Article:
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Significant growth in production for new farmers - Interview with Professor Sam Moyo
Upenyu Makoni Muchemwa,
March 11, 2011

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Sam MoyoProfessor Sam Moyo is the Director of the African Institute for Agrarian Studies (AIAS). He has more than 28 years of research and lecturing experience on rural development issues with a focus on land reform, agrarian change, environmental policy and social movements.

What were the conclusions of your study?
The main conclusion is that contrary to the discussion of the Fast Track Land reform, which was preoccupied with the hitches and problems of the process of the Land reform as well as focussed on some elements of corruption, contrary to that we found a much more diverse range of beneficiaries.

This is very critical socially as well as economically. The most important finding is that about 70% of the people who benefited from Land Reform were people from communal areas although farm workers were not as many among the beneficiaries. The people from the communal areas were those who could have been landless or land short or those who could have been in some petty business or a teacher even. This is very interesting in terms of the historical meaning of Land Reform. There are a few people who could be called elites, who might have used rough methods to benefit. Some of whom may have one or two or larger farms. That phenomenon exists but in the larger outcome it's a small phenomenon. I have given a more generous interpretation, in saying that about 15% of those who benefited may have been elites. Listen

Why do you think people were so mobilised around the issue of land reform?
Many people who talk about the problem with the method [of land reform] never studied what the problem was before. There are many things, problems that were happening with the economy and in society, especially in the middle nineties. This generated a social crisis and this started to foment political instability. Within ZANU PF, the renegades, the war veterans, before Svosve and all that, they were rebelling and challenging the leadership. All of these were political actions in response to grievances relating to the conditions. And then you had the escalation of trade union strikes in 94, 95 and 96 and civil service strikes, mostly because the wages had declined. That is the major social crisis, and you had a lot of people who had been retrenched because of structural adjustment. We had already seen this, and we had already seen a lot of people going into land occupations. Agriculture and land is a safety valve for our society. The bulk of the population in the cities have had a relationship with the communal areas, which was now being stressed, the land grievance and landlessness was now increasing, and meanwhile jobs and incomes in the urban areas were declining. These forces together mobilised certain groups. They were not mobilised as a national force but scattered. Listen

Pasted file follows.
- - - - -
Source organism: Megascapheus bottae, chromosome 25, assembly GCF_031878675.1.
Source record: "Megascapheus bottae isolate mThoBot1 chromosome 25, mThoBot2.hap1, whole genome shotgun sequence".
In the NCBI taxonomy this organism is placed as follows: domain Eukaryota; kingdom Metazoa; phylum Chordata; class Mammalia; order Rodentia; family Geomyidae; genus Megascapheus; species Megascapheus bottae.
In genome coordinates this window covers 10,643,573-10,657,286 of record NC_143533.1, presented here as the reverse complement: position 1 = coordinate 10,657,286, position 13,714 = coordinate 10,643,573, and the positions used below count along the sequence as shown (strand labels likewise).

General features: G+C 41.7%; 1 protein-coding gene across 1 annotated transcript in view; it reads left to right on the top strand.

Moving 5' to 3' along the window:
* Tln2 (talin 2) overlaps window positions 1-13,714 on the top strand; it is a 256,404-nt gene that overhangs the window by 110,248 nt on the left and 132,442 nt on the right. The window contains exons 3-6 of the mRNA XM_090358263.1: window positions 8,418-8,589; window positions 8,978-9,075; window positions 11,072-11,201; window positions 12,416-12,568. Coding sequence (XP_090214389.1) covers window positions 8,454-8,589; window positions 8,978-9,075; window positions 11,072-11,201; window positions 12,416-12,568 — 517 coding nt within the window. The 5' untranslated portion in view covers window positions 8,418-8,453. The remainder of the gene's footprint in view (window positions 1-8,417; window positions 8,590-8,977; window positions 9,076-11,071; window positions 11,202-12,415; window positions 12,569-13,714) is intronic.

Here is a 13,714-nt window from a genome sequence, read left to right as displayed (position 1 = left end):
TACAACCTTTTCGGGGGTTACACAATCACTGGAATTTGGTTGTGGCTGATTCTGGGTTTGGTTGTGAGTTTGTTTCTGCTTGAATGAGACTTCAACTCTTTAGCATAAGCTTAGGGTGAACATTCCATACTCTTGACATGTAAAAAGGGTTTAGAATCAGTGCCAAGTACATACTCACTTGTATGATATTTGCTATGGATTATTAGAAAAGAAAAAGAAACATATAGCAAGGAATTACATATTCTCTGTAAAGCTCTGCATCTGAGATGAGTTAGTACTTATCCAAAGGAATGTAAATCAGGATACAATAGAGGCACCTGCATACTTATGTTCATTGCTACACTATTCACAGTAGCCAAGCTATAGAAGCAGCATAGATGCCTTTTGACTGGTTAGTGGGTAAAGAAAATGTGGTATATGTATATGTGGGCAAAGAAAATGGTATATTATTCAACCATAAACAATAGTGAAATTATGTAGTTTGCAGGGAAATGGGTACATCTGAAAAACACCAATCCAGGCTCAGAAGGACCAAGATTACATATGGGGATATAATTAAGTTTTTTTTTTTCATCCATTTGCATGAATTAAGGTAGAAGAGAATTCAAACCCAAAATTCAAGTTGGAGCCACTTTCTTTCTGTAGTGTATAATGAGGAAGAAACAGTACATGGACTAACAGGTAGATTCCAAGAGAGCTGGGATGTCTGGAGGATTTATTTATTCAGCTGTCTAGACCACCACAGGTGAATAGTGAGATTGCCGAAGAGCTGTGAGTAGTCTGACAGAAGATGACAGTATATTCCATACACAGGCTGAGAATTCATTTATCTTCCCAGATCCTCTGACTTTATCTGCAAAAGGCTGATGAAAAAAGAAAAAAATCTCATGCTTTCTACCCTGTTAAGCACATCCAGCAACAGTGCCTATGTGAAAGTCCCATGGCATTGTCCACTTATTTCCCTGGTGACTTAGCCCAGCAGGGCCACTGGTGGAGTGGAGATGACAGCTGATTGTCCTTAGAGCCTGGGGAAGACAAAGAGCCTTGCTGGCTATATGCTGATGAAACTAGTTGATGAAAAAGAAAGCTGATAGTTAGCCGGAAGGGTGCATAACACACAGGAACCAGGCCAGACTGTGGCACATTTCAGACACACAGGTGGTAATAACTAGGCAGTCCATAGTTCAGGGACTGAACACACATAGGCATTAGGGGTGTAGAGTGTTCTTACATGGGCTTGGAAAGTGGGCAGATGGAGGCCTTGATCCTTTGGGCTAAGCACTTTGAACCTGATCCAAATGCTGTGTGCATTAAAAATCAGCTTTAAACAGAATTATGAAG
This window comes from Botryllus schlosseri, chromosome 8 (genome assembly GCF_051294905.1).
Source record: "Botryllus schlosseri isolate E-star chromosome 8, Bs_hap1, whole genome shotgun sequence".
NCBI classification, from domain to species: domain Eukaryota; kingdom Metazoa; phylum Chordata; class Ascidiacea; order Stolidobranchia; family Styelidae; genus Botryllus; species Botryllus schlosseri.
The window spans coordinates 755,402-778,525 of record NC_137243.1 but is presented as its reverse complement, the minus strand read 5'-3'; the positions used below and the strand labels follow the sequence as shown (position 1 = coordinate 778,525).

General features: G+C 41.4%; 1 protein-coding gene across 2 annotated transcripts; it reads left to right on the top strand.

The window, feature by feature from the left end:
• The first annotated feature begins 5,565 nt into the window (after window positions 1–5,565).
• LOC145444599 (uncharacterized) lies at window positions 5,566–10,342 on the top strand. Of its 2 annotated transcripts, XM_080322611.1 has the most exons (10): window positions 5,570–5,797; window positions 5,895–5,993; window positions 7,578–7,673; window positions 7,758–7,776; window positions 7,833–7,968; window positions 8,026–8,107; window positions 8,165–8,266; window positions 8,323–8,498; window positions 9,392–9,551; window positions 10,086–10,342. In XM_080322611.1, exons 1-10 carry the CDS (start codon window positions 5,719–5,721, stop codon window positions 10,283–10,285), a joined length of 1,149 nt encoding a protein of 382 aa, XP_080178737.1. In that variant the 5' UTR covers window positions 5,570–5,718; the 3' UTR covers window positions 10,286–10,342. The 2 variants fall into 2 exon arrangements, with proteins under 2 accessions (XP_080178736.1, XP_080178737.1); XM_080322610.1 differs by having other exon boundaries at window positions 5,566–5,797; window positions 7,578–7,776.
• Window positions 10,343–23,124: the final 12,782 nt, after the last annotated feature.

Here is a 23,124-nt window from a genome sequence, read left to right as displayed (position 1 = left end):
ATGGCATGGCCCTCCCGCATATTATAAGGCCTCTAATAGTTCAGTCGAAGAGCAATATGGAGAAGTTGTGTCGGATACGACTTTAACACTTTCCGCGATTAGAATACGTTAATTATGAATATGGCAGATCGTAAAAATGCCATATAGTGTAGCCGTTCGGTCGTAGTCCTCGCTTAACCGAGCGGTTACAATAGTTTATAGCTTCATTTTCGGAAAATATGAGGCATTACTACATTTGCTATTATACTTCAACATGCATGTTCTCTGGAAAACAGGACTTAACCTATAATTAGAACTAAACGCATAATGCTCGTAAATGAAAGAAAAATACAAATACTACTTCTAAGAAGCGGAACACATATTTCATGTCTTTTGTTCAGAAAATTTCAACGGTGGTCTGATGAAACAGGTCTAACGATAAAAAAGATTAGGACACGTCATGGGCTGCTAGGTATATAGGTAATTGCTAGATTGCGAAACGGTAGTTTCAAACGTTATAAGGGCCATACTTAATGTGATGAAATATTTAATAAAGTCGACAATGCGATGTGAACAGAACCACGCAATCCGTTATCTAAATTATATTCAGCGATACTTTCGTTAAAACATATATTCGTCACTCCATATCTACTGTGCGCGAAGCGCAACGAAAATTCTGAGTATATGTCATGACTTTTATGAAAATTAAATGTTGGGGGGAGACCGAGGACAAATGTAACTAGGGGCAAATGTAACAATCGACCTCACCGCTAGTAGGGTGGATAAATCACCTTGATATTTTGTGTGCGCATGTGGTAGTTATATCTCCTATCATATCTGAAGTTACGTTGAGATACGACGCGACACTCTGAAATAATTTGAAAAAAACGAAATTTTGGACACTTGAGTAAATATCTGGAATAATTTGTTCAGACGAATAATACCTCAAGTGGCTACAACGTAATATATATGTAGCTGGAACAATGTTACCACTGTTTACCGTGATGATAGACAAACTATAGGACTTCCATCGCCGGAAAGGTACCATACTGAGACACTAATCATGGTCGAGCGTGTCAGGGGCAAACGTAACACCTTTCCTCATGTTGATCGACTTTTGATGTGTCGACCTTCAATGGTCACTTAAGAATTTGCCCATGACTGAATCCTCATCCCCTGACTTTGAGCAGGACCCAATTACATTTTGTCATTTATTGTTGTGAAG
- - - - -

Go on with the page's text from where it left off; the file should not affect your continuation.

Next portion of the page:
The land reform programme has been dogged by charges that production, in particular food production has been greatly affected. For example, I read recently that two million people are expected to go hungry this year. To what do you attribute food production deficits?